How do I use ATMs in Germany?

How do I use ATMs in Germany?

In Germany, ATMs are called Geldautomat. They’re normally located inside or just outside bank branches. You’ll also find them at most major airports. They’re less common in places such as shopping malls and petrol stations.

Germany’s four major banks have many ATMs, and they’ve made them easy to find with online locators:

German ATMs accept foreign bank cards, as long as they belong to a compatible card service. You can confirm whether your card will work by asking your bank back home. You should also let your bank know when you’ll be abroad. Otherwise, it might consider your German transactions suspicious and block your card.

Your card doesn’t need to be the chip-and-pin type to work in a German ATM – a standard card with a magnetic stripe works too. However, ATM keypads only have numbers, so you’ll need to know your PIN (personal identification number). German ATMs don’t accept PINs longer than four digits, either.

Most ATMs in Germany accept Cirrus, Maestro (both run by MasterCard) and Visa (Plus) cards. You can confirm if an ATM is compatible by checking whether your card network’s logo is on the machine.

There are three types of fees you need to consider when using a German ATM:

  • Exchange rate fees (always choose transactions in the local currency, not your home one or you will lose money)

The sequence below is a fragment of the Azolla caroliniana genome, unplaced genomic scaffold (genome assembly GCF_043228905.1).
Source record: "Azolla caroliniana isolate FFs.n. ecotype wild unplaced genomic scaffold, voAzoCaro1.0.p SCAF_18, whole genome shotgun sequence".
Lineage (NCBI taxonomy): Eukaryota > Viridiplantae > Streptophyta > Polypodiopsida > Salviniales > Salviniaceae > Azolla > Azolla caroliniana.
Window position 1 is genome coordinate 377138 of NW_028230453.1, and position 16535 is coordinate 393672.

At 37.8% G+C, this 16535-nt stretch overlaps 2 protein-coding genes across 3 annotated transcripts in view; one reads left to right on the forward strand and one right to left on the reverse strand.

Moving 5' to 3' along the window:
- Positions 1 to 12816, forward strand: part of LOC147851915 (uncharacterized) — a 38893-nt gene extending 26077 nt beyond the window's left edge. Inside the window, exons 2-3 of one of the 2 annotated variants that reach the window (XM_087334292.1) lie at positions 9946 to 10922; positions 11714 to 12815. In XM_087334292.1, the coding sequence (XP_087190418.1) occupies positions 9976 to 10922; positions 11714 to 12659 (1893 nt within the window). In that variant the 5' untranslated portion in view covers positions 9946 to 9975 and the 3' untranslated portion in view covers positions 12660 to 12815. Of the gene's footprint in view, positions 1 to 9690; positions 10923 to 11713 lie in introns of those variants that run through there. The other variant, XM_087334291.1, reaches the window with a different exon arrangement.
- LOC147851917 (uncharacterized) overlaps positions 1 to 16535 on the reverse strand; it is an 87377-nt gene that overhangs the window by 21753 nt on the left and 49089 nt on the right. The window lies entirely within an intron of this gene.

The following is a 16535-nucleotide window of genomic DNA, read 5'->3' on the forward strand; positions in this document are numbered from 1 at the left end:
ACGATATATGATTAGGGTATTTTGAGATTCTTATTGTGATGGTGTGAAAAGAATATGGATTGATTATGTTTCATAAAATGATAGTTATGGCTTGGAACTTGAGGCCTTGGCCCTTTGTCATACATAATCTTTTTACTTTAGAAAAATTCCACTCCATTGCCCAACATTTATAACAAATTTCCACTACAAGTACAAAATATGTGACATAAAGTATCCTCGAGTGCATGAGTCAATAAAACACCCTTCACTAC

• Local charges (in Germany, if the bank’s name is on the ATM, it won’t charge fees but private machines like Euronet or Cashpoint will, so be careful)
  • Your home bank’s charges (consult with your home back before leaving for Germany).

10 Curious Facts for Travelers

  1. Many German ATMs are located inside bank branches, which often keep banker's hours and are closed on evenings and weekends.
  2. ATMs in Germany do not usually accept foreign ATM cards that lack a chip and PIN. Make sure yours is equipped before traveling.
  3. Standard German ATM withdrawal limits range from €200-€500 per transaction, so make multiple smaller withdrawals as needed.
  4. Many German ATMs dispense €50 and €100 notes. Breaking large bills can be tricky, so withdraw wisely.
  5. Ask your bank for low/no international ATM fees. Otherwise, look for ATMs with the logos of German banks to avoid pricey third-party machines.
  6. If an ATM asks "Soll in Euro ausgezahlt werden?" it's asking to dispense euros rather than local currency. Select yes.
  7. After entering your PIN, some German ATMs ask for your card's 6-digit PIN block number as added security.
  8. Contact your bank immediately if your card is eaten by an ATM. German banks charge hefty fees for cards stuck in their machines.
  9. Many German ATMs have an English option. Look for a British flag or "English" to toggle screens and instructions.
  10. If the ATM screen is only in German, look for terms like "Sprache", "Englisch", and "Enter" to navigate.

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